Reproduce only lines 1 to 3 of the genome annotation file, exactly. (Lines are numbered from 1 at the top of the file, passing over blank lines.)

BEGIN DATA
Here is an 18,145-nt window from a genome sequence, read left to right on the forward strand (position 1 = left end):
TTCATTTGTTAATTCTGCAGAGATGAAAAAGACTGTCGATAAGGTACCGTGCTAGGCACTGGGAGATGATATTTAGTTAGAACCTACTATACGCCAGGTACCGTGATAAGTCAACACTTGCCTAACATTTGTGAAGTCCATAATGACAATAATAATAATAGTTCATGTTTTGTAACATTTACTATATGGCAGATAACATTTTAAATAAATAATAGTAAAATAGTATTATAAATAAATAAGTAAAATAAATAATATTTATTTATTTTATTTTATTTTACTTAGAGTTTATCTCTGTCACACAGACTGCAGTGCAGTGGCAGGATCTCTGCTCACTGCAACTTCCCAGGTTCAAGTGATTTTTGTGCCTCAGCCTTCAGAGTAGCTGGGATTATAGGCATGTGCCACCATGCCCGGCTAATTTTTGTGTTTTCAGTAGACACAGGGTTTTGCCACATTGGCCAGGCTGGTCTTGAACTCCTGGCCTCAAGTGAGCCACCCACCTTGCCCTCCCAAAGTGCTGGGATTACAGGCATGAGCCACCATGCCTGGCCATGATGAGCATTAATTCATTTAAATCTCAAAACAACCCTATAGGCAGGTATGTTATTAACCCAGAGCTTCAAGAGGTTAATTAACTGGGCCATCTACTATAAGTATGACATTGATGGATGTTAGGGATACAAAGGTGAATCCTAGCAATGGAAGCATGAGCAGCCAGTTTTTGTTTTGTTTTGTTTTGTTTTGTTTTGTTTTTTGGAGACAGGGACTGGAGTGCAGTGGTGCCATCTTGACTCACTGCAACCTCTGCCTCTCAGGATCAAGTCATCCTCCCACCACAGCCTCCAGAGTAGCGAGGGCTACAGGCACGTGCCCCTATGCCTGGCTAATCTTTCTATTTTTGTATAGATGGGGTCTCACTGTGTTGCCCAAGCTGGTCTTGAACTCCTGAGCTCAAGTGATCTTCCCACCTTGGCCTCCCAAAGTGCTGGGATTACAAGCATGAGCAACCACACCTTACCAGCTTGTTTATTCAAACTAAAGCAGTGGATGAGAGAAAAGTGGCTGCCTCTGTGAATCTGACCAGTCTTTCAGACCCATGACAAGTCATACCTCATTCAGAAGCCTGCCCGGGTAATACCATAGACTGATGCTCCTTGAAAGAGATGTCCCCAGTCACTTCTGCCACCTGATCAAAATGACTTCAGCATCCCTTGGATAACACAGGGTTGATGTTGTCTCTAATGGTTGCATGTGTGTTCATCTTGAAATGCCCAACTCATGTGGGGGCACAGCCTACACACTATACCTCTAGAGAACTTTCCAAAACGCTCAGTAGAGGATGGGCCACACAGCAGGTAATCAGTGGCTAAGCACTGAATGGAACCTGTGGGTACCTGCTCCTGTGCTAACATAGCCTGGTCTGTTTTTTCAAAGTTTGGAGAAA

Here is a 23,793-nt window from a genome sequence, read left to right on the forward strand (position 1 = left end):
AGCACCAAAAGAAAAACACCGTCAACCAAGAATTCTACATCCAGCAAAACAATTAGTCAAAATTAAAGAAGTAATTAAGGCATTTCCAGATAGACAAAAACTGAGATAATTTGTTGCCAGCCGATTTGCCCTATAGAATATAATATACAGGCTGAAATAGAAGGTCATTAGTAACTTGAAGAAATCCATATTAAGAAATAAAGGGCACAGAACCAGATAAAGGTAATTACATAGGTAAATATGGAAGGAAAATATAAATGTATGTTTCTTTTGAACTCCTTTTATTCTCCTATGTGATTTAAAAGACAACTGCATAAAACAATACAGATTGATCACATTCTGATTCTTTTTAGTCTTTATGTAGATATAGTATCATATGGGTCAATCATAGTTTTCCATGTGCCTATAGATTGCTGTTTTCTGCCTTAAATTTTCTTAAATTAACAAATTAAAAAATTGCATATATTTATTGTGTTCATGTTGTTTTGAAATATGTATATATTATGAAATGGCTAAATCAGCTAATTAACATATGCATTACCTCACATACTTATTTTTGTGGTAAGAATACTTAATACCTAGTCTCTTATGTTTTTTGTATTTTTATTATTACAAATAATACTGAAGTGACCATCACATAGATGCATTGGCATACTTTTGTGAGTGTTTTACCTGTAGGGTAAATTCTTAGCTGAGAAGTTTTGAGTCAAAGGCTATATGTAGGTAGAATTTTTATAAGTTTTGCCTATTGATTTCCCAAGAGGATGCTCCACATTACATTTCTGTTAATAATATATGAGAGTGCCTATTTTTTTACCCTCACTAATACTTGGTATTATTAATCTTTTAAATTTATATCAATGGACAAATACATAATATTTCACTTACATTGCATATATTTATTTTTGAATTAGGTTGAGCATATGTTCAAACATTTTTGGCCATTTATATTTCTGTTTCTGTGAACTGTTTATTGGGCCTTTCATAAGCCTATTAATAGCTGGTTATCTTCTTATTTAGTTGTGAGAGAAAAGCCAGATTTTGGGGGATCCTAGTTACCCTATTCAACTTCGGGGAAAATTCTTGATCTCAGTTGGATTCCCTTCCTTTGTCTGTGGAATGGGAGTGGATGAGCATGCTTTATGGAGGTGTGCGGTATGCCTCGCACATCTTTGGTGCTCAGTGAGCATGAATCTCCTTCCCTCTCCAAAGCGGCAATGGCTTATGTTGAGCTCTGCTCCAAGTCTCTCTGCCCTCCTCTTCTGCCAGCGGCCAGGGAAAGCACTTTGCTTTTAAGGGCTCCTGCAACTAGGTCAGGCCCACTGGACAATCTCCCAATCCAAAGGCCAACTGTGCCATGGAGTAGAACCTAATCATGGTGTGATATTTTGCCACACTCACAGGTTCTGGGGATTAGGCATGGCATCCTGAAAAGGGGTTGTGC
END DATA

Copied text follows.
Here is an 18,145-nt window from a genome sequence, read left to right on the forward strand (position 1 = left end):
TTCATTTGTTAATTCTGCAGAGATGAAAAAGACTGTCGATAAGGTACCGTGCTAGGCACTGGGAGATGATATTTAGTTAGAACCTACTATACGCCAGGTACCGTGATAAGTCAACACTTGCCTAACATTTGTGAAGTCCATAATGACAATAATAATAATAGTTCATGTTTTGTAACATTTACTATATGGCAGATAACATTTTAAATAAATAATAGTAAAATAGTATTATAAATAAATAAGTAAAATAAATAATATTTATTTATTTTATTTTATTTTACTTAGAGTTTATCTCTGTCACACAGACTGCAGTGCAGTGGCAGGATCTCTGCTCACTGCAACTTCCCAGGTTCAAGTGATTTTTGTGCCTCAGCCTTCAGAGTAGCTGGGATTATAGGCATGTGCCACCATGCCCGGCTAATTTTTGTGTTTTCAGTAGACACAGGGTTTTGCCACATTGGCCAGGCTGGTCTTGAACTCCTGGCCTCAAGTGAGCCACCCACCTTGCCCTCCCAAAGTGCTGGGATTACAGGCATGAGCCACCATGCCTGGCCATGATGAGCATTAATTCATTTAAATCTCAAAACAACCCTATAGGCAGGTATGTTATTAACCCAGAGCTTCAAGAGGTTAATTAACTGGGCCATCTACTATAAGTATGACATTGATGGATGTTAGGGATACAAAGGTGAATCCTAGCAATGGAAGCATGAGCAGCCAGTTTTTGTTTTGTTTTGTTTTGTTTTGTTTTGTTTTTTGGAGACAGGGACTGGAGTGCAGTGGTGCCATCTTGACTCACTGCAACCTCTGCCTCTCAGGATCAAGTCATCCTCCCACCACAGCCTCCAGAGTAGCGAGGGCTACAGGCACGTGCCCCTATGCCTGGCTAATCTTTCTATTTTTGTATAGATGGGGTCTCACTGTGTTGCCCAAGCTGGTCTTGAACTCCTGAGCTCAAGTGATCTTCCCACCTTGGCCTCCCAAAGTGCTGGGATTACAAGCATGAGCAACCACACCTTACCAGCTTGTTTATTCAAACTAAAGCAGTGGATGAGAGAAAAGTGGCTGCCTCTGTGAATCTGACCAGTCTTTCAGACCCATGACAAGTCATACCTCATTCAGAAGCCTGCCCGGGTAATACCATAGACTGATGCTCCTTGAAAGAGATGTCCCCAGTCACTTCTGCCACCTGATCAAAATGACTTCAGCATCCCTTGGATAACACAGGGTTGATGTTGTCTCTAATGGTTGCATGTGTGTTCATCTTGAAATGCCCAACTCATGTGGGGGCACAGCCTACACACTATACCTCTAGAGAACTTTCCAAAACGCTCAGTAGAGGATGGGCCACACAGCAGGTAATCAGTGGCTAAGCACTGAATGGAACCTGTGGGTACCTGCTCCTGTGCTAACATAGCCTGGTCTGTTTTTTCAAAGTTTGGAGAAA

Here is a 23,793-nt window from a genome sequence, read left to right on the forward strand (position 1 = left end):